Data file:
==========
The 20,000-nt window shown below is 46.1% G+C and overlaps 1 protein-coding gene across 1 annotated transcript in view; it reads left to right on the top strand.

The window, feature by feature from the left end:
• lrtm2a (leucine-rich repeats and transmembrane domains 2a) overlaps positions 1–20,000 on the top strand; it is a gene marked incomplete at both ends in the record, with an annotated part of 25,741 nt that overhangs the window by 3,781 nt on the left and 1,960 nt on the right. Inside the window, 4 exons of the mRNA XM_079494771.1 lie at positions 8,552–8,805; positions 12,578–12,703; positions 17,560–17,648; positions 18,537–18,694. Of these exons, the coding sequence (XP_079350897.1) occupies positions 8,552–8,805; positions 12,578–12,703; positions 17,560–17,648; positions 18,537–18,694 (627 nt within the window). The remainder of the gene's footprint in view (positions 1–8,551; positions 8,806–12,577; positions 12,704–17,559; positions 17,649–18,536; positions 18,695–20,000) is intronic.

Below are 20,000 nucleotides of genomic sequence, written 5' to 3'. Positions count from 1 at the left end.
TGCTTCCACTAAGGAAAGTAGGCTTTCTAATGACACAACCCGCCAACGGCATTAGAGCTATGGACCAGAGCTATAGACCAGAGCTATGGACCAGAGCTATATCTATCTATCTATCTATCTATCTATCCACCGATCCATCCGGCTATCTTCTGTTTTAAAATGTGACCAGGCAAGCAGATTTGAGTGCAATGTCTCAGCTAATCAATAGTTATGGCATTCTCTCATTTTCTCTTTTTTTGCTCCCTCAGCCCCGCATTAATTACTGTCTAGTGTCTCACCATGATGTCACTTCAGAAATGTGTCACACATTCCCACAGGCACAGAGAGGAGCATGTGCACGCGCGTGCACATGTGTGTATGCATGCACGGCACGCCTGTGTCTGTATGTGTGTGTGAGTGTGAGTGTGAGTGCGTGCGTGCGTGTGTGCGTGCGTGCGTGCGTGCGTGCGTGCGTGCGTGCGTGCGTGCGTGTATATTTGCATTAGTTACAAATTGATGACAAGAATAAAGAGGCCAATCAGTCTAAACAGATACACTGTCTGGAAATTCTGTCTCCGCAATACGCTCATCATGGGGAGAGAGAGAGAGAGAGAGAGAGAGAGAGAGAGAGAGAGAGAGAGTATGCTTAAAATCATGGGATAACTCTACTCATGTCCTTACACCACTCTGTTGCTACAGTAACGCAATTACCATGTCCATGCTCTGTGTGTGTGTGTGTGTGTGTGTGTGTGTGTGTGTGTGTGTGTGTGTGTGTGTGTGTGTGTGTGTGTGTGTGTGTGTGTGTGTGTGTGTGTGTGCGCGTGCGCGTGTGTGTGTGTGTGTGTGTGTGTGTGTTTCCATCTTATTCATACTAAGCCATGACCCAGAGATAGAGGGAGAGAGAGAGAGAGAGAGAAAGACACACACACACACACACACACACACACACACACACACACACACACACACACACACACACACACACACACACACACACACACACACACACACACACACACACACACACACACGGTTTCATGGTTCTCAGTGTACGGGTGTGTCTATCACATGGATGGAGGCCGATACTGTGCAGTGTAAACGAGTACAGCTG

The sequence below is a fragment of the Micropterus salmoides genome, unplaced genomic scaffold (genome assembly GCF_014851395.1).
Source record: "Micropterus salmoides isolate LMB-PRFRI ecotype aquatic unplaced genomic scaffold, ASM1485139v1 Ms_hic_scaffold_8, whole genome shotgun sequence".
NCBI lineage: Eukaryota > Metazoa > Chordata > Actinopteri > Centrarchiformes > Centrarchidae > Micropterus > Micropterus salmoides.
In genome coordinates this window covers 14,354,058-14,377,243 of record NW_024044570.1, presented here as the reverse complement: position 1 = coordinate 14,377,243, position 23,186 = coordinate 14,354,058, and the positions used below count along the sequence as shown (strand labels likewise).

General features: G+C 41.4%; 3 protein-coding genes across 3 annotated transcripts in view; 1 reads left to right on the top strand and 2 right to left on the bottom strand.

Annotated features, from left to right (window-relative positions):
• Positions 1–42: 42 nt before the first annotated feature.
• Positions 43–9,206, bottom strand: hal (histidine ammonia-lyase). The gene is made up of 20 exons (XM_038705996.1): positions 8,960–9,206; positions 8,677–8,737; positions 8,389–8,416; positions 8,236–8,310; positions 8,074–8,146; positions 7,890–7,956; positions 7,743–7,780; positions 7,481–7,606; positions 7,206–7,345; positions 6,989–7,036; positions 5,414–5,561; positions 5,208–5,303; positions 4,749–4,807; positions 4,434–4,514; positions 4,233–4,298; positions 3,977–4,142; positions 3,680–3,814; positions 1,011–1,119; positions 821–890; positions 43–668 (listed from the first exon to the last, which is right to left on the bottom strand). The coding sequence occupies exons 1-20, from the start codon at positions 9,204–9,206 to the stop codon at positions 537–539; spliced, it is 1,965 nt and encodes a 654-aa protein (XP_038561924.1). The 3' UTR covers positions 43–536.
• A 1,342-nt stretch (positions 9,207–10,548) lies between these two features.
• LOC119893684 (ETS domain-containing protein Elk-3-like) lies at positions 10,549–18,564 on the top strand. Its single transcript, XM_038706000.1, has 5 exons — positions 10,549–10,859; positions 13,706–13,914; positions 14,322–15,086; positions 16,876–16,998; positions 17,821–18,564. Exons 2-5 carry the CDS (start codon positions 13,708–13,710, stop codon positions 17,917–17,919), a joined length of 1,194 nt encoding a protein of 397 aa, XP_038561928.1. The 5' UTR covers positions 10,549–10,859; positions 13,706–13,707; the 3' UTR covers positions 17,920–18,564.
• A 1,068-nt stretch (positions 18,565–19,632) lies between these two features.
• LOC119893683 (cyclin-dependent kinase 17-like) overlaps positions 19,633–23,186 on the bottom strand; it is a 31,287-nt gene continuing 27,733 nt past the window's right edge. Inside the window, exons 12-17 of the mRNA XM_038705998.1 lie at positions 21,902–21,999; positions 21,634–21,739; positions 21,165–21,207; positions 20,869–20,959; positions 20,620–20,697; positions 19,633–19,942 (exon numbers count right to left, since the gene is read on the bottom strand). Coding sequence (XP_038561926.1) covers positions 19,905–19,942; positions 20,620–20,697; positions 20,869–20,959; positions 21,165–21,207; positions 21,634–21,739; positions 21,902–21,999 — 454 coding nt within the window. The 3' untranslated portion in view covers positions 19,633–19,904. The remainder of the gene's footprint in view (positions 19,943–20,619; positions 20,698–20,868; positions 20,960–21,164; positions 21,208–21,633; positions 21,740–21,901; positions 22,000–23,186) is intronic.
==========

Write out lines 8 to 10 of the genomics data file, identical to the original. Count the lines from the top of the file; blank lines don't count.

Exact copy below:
NCBI lineage: Eukaryota > Metazoa > Chordata > Actinopteri > Centrarchiformes > Centrarchidae > Micropterus > Micropterus salmoides.
In genome coordinates this window covers 14,354,058-14,377,243 of record NW_024044570.1, presented here as the reverse complement: position 1 = coordinate 14,377,243, position 23,186 = coordinate 14,354,058, and the positions used below count along the sequence as shown (strand labels likewise).

General features: G+C 41.4%; 3 protein-coding genes across 3 annotated transcripts in view; 1 reads left to right on the top strand and 2 right to left on the bottom strand.